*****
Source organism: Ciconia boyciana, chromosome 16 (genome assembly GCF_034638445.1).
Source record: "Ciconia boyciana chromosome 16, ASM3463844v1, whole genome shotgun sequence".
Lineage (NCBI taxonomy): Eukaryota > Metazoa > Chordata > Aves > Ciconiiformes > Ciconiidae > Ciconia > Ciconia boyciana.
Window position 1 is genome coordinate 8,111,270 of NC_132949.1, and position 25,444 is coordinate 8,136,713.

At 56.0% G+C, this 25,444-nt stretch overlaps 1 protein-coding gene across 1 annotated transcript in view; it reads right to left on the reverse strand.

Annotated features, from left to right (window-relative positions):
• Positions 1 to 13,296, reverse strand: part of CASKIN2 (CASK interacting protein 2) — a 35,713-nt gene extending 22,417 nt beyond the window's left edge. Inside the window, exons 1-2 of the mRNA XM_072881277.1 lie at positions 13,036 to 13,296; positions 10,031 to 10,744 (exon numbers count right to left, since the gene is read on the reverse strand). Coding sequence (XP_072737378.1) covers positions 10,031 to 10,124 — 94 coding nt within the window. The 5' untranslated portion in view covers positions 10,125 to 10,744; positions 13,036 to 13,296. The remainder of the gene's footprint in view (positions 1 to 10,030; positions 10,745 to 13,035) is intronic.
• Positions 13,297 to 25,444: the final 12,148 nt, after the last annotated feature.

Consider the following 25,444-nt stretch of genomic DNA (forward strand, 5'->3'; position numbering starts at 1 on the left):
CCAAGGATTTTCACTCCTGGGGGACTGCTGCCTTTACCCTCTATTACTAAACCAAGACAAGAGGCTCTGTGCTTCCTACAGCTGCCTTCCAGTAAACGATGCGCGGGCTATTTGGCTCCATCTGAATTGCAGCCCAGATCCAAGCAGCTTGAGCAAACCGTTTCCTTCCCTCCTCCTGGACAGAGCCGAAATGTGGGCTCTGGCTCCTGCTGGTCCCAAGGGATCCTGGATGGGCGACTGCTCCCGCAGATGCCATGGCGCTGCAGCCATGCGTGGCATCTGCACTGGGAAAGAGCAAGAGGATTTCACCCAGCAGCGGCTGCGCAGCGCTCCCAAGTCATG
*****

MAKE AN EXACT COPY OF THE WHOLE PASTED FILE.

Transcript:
Source organism: Ciconia boyciana, chromosome 16 (genome assembly GCF_034638445.1).
Source record: "Ciconia boyciana chromosome 16, ASM3463844v1, whole genome shotgun sequence".
Lineage (NCBI taxonomy): Eukaryota > Metazoa > Chordata > Aves > Ciconiiformes > Ciconiidae > Ciconia > Ciconia boyciana.
Window position 1 is genome coordinate 8,111,270 of NC_132949.1, and position 25,444 is coordinate 8,136,713.

At 56.0% G+C, this 25,444-nt stretch overlaps 1 protein-coding gene across 1 annotated transcript in view; it reads right to left on the reverse strand.

Annotated features, from left to right (window-relative positions):
• Positions 1 to 13,296, reverse strand: part of CASKIN2 (CASK interacting protein 2) — a 35,713-nt gene extending 22,417 nt beyond the window's left edge. Inside the window, exons 1-2 of the mRNA XM_072881277.1 lie at positions 13,036 to 13,296; positions 10,031 to 10,744 (exon numbers count right to left, since the gene is read on the reverse strand). Coding sequence (XP_072737378.1) covers positions 10,031 to 10,124 — 94 coding nt within the window. The 5' untranslated portion in view covers positions 10,125 to 10,744; positions 13,036 to 13,296. The remainder of the gene's footprint in view (positions 1 to 10,030; positions 10,745 to 13,035) is intronic.
• Positions 13,297 to 25,444: the final 12,148 nt, after the last annotated feature.

Consider the following 25,444-nt stretch of genomic DNA (forward strand, 5'->3'; position numbering starts at 1 on the left):
CCAAGGATTTTCACTCCTGGGGGACTGCTGCCTTTACCCTCTATTACTAAACCAAGACAAGAGGCTCTGTGCTTCCTACAGCTGCCTTCCAGTAAACGATGCGCGGGCTATTTGGCTCCATCTGAATTGCAGCCCAGATCCAAGCAGCTTGAGCAAACCGTTTCCTTCCCTCCTCCTGGACAGAGCCGAAATGTGGGCTCTGGCTCCTGCTGGTCCCAAGGGATCCTGGATGGGCGACTGCTCCCGCAGATGCCATGGCGCTGCAGCCATGCGTGGCATCTGCACTGGGAAAGAGCAAGAGGATTTCACCCAGCAGCGGCTGCGCAGCGCTCCCAAGTCATG